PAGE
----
Turn Your Head and Cough: The First Step in a Hernia Diagnosis
By Craig Zaretsky, MD, Virtua General Surgeon
For most of us, all we know about hernias is the slightly embarrassing moment in our doctor’s office when we're required to turn our heads and cough. But in fact, hernia repair is quickly becoming the most common surgical procedure in the United States, with 700,000 performed every year.
The following will help you understand what causes hernia and how you can help prevent and treat it.
What is a hernia?
Normally, the abdominal muscles form a thick wall that contain and protect the intestines and other internal organs. A hernia occurs when a weak spot forms in the wall and internal (usually intestinal) tissue starts to protrude through the wall. There are four major types of hernia based on where they occur:
- Inguinal: inner groin (most common)
- Femoral: outer groin
- Umbilical: belly button
- Hiatal: upper stomach
A hernia generally appears as a noticeable bulge under the skin. It may not be painful at first, and is usually more noticeable when you cough or strain. While hernias can occur in both men and women, they are generally more common in men.
What causes a hernia?
Hernias are caused by activities that put stress on the abdominal wall. These can include:
- Obesity: The abdominal wall is subjected to additional stress from the strain of carrying extra abdominal fat.
- Smoking: A persistent smoker’s cough can cause damage to the abdominal wall over time.
- Physical activity: Those in physically demanding professions where heavy lifting is required may be susceptible due to repetitive strain on the abdominal muscles.
- Incisional: If you’ve had your abdominal muscles cut due to surgery, a hernia can develop if the abdominal wall doesn’t heal properly over time.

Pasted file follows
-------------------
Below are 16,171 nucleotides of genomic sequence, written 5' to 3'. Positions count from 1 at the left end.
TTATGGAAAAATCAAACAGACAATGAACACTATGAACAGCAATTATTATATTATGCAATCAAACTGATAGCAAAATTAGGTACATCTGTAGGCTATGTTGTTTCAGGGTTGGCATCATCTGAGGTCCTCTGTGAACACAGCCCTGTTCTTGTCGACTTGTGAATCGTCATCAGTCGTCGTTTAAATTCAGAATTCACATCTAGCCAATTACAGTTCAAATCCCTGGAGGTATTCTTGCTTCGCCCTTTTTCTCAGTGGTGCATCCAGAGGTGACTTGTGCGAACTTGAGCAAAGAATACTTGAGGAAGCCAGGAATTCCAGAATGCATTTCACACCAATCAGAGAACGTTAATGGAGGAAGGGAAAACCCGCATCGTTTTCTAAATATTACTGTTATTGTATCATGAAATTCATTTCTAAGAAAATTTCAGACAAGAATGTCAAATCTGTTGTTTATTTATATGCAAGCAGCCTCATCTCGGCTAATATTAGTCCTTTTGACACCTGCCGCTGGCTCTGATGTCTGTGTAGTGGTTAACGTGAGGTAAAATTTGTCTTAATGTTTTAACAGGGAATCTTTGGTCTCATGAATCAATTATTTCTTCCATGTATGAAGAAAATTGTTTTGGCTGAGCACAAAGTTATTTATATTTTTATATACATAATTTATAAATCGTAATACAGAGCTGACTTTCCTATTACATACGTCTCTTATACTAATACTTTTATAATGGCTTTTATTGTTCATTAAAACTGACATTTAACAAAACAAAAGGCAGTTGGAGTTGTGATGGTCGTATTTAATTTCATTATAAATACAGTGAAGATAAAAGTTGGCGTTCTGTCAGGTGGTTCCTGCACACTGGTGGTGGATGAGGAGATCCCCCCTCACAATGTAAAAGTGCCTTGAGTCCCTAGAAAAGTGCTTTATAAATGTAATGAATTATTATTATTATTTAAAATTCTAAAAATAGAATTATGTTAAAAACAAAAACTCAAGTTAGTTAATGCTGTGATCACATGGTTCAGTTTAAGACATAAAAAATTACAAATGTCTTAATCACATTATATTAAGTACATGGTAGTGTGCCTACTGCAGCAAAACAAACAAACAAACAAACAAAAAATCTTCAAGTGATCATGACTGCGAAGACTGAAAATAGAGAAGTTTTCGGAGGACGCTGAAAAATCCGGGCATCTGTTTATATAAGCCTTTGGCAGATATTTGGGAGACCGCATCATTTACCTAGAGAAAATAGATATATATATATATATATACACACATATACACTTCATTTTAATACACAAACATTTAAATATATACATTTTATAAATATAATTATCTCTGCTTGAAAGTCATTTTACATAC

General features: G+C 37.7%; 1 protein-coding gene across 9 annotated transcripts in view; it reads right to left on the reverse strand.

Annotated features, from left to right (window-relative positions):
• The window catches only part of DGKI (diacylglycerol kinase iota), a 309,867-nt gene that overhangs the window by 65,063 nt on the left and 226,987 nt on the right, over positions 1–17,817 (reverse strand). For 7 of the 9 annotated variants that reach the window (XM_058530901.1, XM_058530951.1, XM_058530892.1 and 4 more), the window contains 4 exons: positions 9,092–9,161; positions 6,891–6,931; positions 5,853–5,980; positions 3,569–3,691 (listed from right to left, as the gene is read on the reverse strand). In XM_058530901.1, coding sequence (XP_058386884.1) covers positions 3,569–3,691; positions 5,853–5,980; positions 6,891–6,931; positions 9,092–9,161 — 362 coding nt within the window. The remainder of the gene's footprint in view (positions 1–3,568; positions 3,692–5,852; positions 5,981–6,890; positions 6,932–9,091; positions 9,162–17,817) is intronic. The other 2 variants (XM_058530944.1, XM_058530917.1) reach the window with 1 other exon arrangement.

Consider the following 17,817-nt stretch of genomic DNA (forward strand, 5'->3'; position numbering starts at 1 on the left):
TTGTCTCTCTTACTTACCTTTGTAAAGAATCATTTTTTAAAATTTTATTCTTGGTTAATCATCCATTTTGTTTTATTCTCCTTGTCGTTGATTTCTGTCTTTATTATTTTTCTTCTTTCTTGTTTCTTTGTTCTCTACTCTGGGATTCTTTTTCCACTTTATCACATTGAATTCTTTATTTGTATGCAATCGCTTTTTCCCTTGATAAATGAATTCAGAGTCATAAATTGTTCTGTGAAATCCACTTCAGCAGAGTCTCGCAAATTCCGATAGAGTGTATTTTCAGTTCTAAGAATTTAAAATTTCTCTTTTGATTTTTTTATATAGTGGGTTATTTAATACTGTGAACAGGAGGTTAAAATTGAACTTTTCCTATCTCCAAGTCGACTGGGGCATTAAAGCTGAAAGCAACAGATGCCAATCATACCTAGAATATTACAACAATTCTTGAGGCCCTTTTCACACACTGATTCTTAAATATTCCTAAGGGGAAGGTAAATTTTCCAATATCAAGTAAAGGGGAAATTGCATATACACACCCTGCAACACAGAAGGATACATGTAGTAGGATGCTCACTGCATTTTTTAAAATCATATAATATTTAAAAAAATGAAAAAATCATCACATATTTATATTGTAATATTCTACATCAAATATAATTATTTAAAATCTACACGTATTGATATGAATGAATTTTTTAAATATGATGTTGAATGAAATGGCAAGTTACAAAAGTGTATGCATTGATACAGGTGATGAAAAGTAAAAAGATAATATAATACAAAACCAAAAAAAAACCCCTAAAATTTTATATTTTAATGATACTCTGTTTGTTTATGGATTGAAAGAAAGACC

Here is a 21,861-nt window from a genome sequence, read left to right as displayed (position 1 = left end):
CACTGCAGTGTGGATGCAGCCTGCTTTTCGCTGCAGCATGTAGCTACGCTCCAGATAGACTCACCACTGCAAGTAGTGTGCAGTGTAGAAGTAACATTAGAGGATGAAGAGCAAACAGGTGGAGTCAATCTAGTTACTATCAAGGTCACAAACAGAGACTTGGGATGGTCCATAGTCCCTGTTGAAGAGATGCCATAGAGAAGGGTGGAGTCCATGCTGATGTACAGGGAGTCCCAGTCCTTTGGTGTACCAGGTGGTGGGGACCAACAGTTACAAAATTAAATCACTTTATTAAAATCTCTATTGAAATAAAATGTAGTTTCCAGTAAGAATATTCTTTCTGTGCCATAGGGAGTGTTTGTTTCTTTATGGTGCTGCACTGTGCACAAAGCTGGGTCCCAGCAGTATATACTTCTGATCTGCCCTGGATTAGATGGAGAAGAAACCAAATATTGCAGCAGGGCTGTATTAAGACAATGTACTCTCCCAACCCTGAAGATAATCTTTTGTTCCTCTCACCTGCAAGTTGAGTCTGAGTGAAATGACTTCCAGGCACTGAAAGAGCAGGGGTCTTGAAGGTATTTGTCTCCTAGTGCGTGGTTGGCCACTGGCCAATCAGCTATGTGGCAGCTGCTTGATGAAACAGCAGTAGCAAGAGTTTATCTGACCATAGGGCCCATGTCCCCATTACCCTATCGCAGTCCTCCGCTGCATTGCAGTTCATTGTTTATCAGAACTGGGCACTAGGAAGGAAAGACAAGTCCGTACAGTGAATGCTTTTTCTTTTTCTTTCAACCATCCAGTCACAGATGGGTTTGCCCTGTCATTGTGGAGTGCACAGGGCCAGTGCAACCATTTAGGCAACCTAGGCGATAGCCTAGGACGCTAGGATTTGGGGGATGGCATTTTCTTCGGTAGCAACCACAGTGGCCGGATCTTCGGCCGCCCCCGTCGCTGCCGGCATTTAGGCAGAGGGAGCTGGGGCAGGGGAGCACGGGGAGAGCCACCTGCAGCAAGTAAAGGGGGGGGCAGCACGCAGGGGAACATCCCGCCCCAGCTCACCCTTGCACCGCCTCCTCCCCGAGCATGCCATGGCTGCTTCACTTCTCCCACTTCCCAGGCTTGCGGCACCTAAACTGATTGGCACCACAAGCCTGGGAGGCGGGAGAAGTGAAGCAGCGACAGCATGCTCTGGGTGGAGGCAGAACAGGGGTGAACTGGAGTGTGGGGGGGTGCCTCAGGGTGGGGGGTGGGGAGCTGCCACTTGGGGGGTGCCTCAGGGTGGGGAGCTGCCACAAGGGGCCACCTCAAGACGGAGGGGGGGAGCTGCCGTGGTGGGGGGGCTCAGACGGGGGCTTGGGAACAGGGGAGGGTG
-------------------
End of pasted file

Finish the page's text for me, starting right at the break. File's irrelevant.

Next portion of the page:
For some, hernias are a hereditary condition that can occur naturally, due to genetic and individual factors. That means that even those who live a healthy lifestyle can develop them over time. That said, avoiding the risk factors only help prevent hernias from developing.
How is a hernia treated?
While ice and rest can help reduce the swelling in the area of a hernia, it will not heal on its own. Instead, a hernia will only get worse over time, especially if the hernia undergoes continued stress. If you believe that you have a hernia, your best course of action is surgery. Usually a primary care doctor or gynecologist can confirm this with a simple physical examination, and refer you for surgical treatment.
How involved is hernia surgery?
Actually, most people are hesitant to have hernia surgery because they think it’s more involved than it really is. In fact, most hernia surgeries are minimally invasive and performed on an outpatient basis. The most common method for hernia repair is laparoscopic surgery. The surgeon makes 3 small (1 – 2 cm) incisions in the area of the hernia, pulls back the protruding tissue and repairs the abdominal wall with surgical mesh. Robotic surgery is another option for hernia repair. The surgeon uses robotic technology with high definition, 3-D imaging and wristed robotic arms to more precisely repair the affected area. After laparoscopic or robotic hernia surgery, most patients go home the same day, and within 2 to 4 weeks they’re back to their regular routine without restrictions.
Updated October 11, 2017